Monday, February 24, 2014

A Day at the Audio Store

I had a special experience last Saturday when I wandered into Paragon Sight and Sound in Ann Arbor. It was early afternoon, and there were no other customers, and the very nice sales staff allowed me to sit and listen to these Wilson Audio Sasha 2, $29,000 speakers. I walked into this lovely listening room, and the young lady asked me if I'd like her to turn it up. They were readying these speakers for their north American debut at a special event later this week. I asked if I could listen to my own music (I just happened to have a CD with some favorites), and she said sure.

But there's so much more. The source was a four-chassis box from dCS that included a CD transport, a DAC, a master clock, and
an upsampler, the four carrying a retail price of right around $108,000. Yeah, I know. Add to that the magnificent and beautiful Dan D'Agostino Momentum preamplifier ($32,000) and twin monoblock power amplifiers ($52,000/pair), and you've got $220,000 worth of stereo. I'm sure there were some crazy expensive cables being used.

What did that sound like?

Maybe right now we have to talk about value, even before the actual sound. I can't buy this stuff, and if I could, heck, I might. But I'd do so with the full understanding that I blew by the point of diminishing returns hundreds of thousands of dollars ago. Did it sound 27 times better than my own system? No way. But it did sound a lot better. I'm pretty sure you could get 98% of this sound for a tenth of the price. But maybe not all of it.

If I had a ridiculous ton of money I still wouldn't buy a Lamborghini or a yacht. Everyone has different priorities. But I might build a special room to listen to some crazy good music system.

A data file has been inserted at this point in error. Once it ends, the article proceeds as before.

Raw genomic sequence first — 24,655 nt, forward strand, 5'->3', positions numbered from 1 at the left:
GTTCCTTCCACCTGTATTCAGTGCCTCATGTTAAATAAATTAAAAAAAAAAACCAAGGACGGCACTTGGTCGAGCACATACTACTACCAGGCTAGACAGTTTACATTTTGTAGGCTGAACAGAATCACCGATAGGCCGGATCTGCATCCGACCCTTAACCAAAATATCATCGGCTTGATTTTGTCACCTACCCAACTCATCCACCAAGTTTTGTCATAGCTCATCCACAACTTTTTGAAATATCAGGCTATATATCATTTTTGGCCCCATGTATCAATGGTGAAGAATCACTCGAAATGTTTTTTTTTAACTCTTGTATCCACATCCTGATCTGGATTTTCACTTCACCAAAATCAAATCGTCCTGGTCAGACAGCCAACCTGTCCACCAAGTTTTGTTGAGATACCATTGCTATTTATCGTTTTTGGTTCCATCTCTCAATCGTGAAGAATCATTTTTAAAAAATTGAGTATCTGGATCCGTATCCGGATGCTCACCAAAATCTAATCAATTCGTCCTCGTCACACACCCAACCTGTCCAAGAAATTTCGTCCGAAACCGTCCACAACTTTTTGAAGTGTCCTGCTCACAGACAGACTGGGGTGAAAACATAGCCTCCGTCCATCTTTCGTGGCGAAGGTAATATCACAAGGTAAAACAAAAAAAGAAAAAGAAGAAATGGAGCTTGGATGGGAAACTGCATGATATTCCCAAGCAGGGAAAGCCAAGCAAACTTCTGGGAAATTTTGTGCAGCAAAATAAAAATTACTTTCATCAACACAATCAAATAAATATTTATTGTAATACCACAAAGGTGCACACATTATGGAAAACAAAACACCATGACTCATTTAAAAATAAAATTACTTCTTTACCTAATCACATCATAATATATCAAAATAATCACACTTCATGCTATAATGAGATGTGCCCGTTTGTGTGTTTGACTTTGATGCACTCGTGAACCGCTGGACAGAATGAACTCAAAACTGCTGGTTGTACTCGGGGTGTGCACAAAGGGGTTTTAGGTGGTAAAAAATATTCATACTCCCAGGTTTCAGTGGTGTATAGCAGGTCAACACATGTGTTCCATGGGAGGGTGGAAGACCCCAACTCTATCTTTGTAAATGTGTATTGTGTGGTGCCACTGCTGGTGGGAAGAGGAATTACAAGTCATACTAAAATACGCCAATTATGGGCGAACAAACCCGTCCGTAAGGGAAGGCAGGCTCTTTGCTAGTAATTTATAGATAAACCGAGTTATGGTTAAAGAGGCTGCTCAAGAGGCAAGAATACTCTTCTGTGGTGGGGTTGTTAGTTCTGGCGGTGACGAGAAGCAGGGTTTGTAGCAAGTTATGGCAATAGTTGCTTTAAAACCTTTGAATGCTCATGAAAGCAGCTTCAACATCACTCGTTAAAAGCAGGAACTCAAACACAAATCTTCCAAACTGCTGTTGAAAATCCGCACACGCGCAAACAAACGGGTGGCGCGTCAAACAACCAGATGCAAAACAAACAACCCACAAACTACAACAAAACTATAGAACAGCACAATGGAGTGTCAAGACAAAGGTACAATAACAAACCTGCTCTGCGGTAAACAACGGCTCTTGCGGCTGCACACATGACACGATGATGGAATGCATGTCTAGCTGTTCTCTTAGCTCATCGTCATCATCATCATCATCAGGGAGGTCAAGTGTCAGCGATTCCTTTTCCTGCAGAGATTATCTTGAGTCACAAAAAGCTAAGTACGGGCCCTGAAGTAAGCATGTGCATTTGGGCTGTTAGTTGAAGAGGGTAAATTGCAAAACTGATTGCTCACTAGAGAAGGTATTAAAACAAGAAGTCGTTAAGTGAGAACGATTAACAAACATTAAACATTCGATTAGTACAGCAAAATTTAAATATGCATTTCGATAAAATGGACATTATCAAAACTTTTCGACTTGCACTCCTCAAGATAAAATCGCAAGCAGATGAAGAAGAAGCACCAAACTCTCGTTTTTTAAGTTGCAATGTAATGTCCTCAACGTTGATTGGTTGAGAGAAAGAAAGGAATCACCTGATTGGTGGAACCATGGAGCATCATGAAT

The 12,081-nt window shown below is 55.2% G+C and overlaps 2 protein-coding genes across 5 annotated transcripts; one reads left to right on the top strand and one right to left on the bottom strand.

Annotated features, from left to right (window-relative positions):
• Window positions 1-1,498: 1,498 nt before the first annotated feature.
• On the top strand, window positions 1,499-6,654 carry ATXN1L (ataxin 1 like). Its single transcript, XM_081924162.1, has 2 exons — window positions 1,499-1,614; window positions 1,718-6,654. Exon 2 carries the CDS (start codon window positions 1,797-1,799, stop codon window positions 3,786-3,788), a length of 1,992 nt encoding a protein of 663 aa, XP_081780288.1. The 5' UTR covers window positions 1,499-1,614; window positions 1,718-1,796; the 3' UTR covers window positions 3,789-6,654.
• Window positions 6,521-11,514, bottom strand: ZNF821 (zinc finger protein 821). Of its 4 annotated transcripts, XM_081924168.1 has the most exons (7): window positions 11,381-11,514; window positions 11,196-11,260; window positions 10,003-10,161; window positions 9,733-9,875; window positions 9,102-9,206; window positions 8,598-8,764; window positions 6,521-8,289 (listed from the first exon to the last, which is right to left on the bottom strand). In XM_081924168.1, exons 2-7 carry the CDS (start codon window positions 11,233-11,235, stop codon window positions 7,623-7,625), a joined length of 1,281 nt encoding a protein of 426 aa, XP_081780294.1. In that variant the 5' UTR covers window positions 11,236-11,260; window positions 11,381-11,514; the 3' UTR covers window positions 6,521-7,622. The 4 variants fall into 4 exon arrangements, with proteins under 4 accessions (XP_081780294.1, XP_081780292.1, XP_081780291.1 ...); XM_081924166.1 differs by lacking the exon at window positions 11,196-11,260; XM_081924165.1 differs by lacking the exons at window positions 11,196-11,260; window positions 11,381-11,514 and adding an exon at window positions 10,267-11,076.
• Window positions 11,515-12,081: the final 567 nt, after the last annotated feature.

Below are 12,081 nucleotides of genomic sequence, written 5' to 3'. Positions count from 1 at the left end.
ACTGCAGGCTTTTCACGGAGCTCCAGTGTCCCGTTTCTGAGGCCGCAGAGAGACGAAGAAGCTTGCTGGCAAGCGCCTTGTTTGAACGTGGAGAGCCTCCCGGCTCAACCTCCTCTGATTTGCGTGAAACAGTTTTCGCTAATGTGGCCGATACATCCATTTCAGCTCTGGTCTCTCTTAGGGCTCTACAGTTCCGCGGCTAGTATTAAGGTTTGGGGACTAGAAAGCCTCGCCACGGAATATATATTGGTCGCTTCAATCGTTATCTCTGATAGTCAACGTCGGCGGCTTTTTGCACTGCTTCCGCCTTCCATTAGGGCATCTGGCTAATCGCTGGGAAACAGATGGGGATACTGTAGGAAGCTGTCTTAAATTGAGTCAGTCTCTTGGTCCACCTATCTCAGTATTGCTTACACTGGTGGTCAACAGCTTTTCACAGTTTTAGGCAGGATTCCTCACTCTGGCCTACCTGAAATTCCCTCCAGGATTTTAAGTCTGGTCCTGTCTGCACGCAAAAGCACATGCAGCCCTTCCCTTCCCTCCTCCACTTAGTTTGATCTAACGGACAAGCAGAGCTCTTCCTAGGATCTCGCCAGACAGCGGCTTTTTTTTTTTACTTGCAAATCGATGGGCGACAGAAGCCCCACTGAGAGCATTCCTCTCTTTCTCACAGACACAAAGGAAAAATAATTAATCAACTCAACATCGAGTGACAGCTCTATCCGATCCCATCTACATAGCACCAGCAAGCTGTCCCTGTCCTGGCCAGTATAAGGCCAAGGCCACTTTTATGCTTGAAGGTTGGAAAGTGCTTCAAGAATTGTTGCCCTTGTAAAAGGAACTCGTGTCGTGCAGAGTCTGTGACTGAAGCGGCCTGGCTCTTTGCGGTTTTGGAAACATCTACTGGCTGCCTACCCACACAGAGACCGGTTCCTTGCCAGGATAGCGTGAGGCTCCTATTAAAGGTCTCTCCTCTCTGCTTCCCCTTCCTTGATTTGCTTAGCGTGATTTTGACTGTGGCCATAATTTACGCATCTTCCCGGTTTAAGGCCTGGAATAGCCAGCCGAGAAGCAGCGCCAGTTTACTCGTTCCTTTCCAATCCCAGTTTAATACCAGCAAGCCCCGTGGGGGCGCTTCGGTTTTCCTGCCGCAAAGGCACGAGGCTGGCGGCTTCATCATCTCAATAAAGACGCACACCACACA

And that is exactly what this sounded like. Deep bass, but never overemphasized, and never creeping into that low midrange area that makes Guy Clark sound chesty. Beautiful, searing guitar from Carlos Santana on The Song of the Wind from Caravanseri, but never edgy or too bright. Jane Monheit's Besame Mucho was pure tone perfection. Harry James Big Band's classic Corner Pocket was brassy and in your face, with dynamic range to spare. And The Emerson Quartet's 1st Movement of Hayden's Quartet in G Major was drop-dead stunning. The organ trills near the end of Elvin Bishop's Rock My Soul never sounded more intense, yet somehow relaxed at the same time.
The speakers were unflappable. The difference when you get to the top of the breed is the dynamic range capabilities, and the retrieval of sound you never even knew existed on your recordings. I'd heard Wilson Audio products years ago at an audio show, but this set-up and room were vastly superior, and I wondered how anyone could ask for more from a playback system. I've heard other great systems, and I'd say some of them were this good. But not better in any perceivable way.
No doubt the entire system was working together. The sound from the dCS digital source was so pure, so clean, so specific in its detail retrieval as to be shocking. The D'Agostino gear produced whatever push the music needed to be fully realized by the magnificent speakers, and is some of the most gorgeous stuff known to man. Swiss watch legendary. Clean, unlimited power, effortlessly provided in a nanosecond at whatever level is needed.

Or it just sounded like a blast, and if you heard it, you'd love it. Many thanks to the kind folks at Paragon for letting me experience it.

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